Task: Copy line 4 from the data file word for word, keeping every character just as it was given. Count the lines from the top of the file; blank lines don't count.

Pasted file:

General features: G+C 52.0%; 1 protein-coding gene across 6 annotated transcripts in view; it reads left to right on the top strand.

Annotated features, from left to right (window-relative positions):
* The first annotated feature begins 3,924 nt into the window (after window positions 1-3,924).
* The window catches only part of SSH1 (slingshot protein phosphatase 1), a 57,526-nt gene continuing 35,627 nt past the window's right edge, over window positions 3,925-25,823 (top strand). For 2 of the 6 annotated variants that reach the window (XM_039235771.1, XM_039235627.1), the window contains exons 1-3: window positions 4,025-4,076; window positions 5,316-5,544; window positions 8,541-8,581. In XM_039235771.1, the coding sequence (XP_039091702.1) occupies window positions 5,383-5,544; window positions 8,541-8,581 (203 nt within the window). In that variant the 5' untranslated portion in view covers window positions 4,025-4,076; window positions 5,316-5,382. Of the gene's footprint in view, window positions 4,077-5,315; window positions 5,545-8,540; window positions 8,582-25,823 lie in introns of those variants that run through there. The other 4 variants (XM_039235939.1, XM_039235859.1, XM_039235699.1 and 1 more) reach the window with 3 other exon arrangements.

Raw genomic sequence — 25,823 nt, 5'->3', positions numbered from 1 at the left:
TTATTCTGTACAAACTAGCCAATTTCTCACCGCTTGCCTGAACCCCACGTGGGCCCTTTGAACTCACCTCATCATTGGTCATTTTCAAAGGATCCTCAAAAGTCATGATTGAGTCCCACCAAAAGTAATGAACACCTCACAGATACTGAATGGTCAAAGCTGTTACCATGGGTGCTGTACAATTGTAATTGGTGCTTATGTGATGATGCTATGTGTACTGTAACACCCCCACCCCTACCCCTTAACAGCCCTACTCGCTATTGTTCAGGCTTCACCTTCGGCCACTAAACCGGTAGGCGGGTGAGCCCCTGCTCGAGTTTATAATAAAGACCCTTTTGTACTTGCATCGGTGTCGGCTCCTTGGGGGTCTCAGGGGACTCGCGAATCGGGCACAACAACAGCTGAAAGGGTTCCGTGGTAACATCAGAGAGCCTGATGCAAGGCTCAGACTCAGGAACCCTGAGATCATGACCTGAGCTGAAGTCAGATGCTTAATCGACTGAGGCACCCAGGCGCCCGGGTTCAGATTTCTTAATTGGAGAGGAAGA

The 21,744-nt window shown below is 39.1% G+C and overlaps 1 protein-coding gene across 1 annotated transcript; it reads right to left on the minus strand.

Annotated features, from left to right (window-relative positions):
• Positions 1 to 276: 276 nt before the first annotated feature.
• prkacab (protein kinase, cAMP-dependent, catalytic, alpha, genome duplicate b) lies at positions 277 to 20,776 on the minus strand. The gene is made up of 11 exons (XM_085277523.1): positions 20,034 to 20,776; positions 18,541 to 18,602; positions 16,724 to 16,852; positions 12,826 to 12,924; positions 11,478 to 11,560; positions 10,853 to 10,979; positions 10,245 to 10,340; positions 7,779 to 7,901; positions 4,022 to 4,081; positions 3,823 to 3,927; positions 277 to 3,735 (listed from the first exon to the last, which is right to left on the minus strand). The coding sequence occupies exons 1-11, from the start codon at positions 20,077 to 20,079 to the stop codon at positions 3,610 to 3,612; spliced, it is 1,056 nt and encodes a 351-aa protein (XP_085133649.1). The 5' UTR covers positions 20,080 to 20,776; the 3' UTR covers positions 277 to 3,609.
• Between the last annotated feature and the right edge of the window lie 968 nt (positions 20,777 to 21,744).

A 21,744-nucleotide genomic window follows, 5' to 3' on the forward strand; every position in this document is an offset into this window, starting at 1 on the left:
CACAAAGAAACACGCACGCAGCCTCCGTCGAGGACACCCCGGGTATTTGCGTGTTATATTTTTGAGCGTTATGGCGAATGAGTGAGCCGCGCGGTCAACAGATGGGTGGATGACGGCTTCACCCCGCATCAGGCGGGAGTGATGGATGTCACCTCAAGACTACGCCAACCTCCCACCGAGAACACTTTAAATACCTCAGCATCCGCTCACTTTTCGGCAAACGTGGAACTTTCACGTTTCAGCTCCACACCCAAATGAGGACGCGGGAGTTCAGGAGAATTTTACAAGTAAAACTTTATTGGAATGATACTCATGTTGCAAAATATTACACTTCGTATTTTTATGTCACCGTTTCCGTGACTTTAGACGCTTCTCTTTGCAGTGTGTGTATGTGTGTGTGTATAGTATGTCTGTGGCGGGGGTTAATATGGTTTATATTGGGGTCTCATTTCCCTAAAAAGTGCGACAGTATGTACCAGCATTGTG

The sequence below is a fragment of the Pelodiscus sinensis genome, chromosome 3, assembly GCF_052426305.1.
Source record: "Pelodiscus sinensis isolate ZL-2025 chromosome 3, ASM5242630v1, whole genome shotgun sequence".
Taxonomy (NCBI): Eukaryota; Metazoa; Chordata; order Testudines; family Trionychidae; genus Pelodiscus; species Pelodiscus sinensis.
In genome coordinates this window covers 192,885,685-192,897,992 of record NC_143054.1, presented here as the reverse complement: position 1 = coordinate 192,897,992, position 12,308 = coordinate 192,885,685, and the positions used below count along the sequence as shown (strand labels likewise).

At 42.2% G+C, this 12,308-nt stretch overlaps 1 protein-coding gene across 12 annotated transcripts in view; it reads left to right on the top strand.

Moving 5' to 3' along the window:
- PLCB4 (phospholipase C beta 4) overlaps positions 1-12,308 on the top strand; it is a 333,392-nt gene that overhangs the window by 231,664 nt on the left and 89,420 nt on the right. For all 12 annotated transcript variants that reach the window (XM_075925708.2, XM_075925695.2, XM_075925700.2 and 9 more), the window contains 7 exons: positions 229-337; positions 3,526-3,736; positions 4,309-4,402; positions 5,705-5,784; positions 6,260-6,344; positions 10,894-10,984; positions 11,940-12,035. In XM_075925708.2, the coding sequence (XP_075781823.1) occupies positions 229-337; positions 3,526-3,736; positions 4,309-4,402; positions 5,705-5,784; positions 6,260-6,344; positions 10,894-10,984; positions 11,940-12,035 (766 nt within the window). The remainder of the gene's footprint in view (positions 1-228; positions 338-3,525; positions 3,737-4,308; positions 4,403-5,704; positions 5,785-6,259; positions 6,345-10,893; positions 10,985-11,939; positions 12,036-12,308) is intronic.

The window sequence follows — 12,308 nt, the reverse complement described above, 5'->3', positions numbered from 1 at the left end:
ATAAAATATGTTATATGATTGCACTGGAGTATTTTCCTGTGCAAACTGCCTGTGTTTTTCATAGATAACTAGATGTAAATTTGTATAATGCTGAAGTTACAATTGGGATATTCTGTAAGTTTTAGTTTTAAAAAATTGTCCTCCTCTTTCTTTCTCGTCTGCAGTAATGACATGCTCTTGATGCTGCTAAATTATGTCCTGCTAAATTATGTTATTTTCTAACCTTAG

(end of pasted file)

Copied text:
* The window catches only part of SSH1 (slingshot protein phosphatase 1), a 57,526-nt gene continuing 35,627 nt past the window's right edge, over window positions 3,925-25,823 (top strand). For 2 of the 6 annotated variants that reach the window (XM_039235771.1, XM_039235627.1), the window contains exons 1-3: window positions 4,025-4,076; window positions 5,316-5,544; window positions 8,541-8,581. In XM_039235771.1, the coding sequence (XP_039091702.1) occupies window positions 5,383-5,544; window positions 8,541-8,581 (203 nt within the window). In that variant the 5' untranslated portion in view covers window positions 4,025-4,076; window positions 5,316-5,382. Of the gene's footprint in view, window positions 4,077-5,315; window positions 5,545-8,540; window positions 8,582-25,823 lie in introns of those variants that run through there. The other 4 variants (XM_039235939.1, XM_039235859.1, XM_039235699.1 and 1 more) reach the window with 3 other exon arrangements.